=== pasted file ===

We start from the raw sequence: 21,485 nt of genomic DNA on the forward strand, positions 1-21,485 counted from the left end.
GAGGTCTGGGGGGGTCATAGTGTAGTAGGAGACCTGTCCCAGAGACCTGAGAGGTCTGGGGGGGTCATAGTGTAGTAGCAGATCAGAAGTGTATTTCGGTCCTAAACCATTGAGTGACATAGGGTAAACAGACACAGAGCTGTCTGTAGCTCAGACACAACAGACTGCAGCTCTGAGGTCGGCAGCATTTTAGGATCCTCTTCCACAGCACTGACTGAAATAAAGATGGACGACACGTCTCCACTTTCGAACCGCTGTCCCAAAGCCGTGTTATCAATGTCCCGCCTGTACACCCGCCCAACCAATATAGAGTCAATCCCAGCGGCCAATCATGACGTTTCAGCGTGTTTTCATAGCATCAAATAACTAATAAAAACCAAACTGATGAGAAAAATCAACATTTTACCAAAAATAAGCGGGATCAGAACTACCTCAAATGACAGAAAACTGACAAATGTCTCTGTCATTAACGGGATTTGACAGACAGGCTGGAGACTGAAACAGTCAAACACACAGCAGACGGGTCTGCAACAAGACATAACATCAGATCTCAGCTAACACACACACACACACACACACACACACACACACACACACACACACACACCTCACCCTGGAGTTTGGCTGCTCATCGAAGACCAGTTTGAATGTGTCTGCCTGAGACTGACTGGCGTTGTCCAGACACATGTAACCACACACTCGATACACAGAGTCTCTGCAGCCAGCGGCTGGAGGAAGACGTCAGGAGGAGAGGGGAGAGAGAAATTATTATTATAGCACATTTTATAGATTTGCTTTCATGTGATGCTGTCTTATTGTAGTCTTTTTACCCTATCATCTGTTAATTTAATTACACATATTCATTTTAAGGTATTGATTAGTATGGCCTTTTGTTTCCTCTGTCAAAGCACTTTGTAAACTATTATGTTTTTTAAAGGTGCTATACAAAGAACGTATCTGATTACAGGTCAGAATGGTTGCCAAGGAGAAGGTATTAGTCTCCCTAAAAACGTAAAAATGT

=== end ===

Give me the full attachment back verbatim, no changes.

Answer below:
We start from the raw sequence: 21,485 nt of genomic DNA on the forward strand, positions 1-21,485 counted from the left end.
GAGGTCTGGGGGGGTCATAGTGTAGTAGGAGACCTGTCCCAGAGACCTGAGAGGTCTGGGGGGGTCATAGTGTAGTAGCAGATCAGAAGTGTATTTCGGTCCTAAACCATTGAGTGACATAGGGTAAACAGACACAGAGCTGTCTGTAGCTCAGACACAACAGACTGCAGCTCTGAGGTCGGCAGCATTTTAGGATCCTCTTCCACAGCACTGACTGAAATAAAGATGGACGACACGTCTCCACTTTCGAACCGCTGTCCCAAAGCCGTGTTATCAATGTCCCGCCTGTACACCCGCCCAACCAATATAGAGTCAATCCCAGCGGCCAATCATGACGTTTCAGCGTGTTTTCATAGCATCAAATAACTAATAAAAACCAAACTGATGAGAAAAATCAACATTTTACCAAAAATAAGCGGGATCAGAACTACCTCAAATGACAGAAAACTGACAAATGTCTCTGTCATTAACGGGATTTGACAGACAGGCTGGAGACTGAAACAGTCAAACACACAGCAGACGGGTCTGCAACAAGACATAACATCAGATCTCAGCTAACACACACACACACACACACACACACACACACACACACACACACACACACCTCACCCTGGAGTTTGGCTGCTCATCGAAGACCAGTTTGAATGTGTCTGCCTGAGACTGACTGGCGTTGTCCAGACACATGTAACCACACACTCGATACACAGAGTCTCTGCAGCCAGCGGCTGGAGGAAGACGTCAGGAGGAGAGGGGAGAGAGAAATTATTATTATAGCACATTTTATAGATTTGCTTTCATGTGATGCTGTCTTATTGTAGTCTTTTTACCCTATCATCTGTTAATTTAATTACACATATTCATTTTAAGGTATTGATTAGTATGGCCTTTTGTTTCCTCTGTCAAAGCACTTTGTAAACTATTATGTTTTTTAAAGGTGCTATACAAAGAACGTATCTGATTACAGGTCAGAATGGTTGCCAAGGAGAAGGTATTAGTCTCCCTAAAAACGTAAAAATGT